Andrew Loh /
On 11 April last year, three friends tried to help a taxi driver who was being heckled and assaulted by a group of four Caucasian men at the taxi stand at Suntec City Tower 5. Instead, the three do-gooders were pounced on by the Caucasian group, with two of them eventually having to be admitted to the hospital for treatment.
The incident took place around midnight that day. The Caucasian men, who were apparently drunk and “running around and swinging their glasses in the air” had approached a taxi. The driver declined to pick them up as he was waiting for another passenger. The group then started to heckle the driver and jumped on the bonnet of the car. Eventually they punched the driver and dragged him out of the car and wanted to drive off.
Mr Laurence Wong, one of the three men, had helped the police by providing as much information as he could, even revisiting the scene of the assault one week later to take pictures on which he marked out where the assault took place, and where the closed-circuit cameras were located. He also managed to obtain pictures and identify three of the four assailants who he suspected, from the formal attire they had on, had been attending an event at Suntec City earlier that night.
He said he handed the information to the police to help them speed up the investigation.
However, one year on, a police spokesman – who described the incident as a “scuffle” - said “investigations are still ongoing”, according to the 11 May 2011 report by The New Paper (TNP).
From what Mr Wong told TNP and The Online Citizen (TOC), the incident, which happened past-midnight on 11 April 2010, seemed more than just a scuffle and a serious assault involving multiple assailants. Mr Paul Louis Liew, one of the three men who tried to help the taxi driver, was “slammed” against the “sharp corner of [a] pillar twice” and was kicked in his head after he had fallen down. “That was when I heard a very loud ‘pop’ sound,” Mr Wong tells TOC. “As if a small balloon burst under pressure... I heard Paul giving out a loud and long sigh seconds after the ‘pop’ sound.” Mr Wong describes how blood was “pouring out from [Mr Liew’s] forehead.”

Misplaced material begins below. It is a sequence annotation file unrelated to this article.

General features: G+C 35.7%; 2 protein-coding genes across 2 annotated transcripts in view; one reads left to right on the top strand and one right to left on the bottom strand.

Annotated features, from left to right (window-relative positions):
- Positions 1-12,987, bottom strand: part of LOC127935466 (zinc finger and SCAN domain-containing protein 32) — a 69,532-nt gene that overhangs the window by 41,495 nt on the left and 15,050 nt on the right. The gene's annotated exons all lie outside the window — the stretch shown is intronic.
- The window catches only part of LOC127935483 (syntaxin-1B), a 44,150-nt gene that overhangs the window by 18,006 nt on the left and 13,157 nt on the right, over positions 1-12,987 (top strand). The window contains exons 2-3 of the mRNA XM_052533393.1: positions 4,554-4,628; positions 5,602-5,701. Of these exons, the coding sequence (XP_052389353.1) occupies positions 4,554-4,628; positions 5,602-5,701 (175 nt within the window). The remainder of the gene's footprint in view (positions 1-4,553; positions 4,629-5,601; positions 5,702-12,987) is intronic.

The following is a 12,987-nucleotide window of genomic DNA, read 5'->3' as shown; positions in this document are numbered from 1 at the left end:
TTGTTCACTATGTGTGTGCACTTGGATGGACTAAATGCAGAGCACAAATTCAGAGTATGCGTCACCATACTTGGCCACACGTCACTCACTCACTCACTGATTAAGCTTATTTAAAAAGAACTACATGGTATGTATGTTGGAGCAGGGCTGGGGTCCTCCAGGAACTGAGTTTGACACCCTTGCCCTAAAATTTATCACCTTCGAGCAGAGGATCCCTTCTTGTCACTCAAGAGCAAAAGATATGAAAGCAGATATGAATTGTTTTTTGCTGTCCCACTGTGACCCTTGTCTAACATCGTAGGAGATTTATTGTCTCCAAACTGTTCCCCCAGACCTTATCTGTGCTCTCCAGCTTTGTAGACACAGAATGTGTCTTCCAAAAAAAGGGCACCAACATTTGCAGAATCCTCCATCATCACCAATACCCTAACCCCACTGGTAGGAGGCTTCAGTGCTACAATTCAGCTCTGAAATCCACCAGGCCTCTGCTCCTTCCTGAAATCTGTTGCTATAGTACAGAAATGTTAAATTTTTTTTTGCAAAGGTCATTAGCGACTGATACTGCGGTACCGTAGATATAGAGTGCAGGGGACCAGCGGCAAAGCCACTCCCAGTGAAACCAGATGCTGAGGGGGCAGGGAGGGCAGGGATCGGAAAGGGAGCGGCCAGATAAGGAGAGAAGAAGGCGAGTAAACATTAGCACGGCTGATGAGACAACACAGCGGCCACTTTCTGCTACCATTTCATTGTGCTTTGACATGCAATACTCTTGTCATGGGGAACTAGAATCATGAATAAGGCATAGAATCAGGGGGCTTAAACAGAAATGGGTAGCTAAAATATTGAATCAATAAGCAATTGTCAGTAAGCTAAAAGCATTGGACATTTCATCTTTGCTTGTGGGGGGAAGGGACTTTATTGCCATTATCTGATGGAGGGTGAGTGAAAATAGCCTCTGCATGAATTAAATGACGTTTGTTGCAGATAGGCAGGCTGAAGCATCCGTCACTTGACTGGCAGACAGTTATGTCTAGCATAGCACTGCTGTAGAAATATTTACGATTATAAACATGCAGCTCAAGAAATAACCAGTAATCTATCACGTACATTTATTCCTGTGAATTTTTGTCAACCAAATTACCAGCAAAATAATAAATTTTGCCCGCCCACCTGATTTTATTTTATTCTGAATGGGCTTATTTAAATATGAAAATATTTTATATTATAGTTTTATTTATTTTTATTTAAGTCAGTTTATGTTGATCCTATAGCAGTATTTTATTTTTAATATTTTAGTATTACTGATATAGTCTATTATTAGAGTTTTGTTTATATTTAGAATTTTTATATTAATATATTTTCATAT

Ah Heng, one of the three friends, was badly beaten as well. Mr Wong recalls: “Another Caucasian pounced on Ah Heng and kept punching him on his face. Ah Heng fell on the ground and the Caucasian man kept kicking Ah Heng on his face (while he was lying helpless on the floor). I can clearly remember what he said while kicking Ah Heng.” Mr Wong relates the vulgarities the man used each time he laid blows on Ah Heng’s face.
Since the incident, the friends have inquired about the status of the investigation several times with the police. When they asked again in January, they were told that the case has been submitted to the Attorney-General’s Office. When the friends asked if the four culprits were still in Singapore, they said they were told that they are but that “they are allowed to leave the country as and when they want”, according to Mr Wong.
“Just in February, my girlfriend and I saw the Caucasian man (who had assaulted Paul) drunk and disturbing local girls in Clark Quay,” Mr Wong says. “He was with a group of Caucasian men at that time. They were singing and shouting at the top of their voices, while the locals just shy away [from them]. I didn't want to approach him due to our personal safety.”
“Did they think that nothing will happen to them because the law has not caught up with them yet after more than a year?”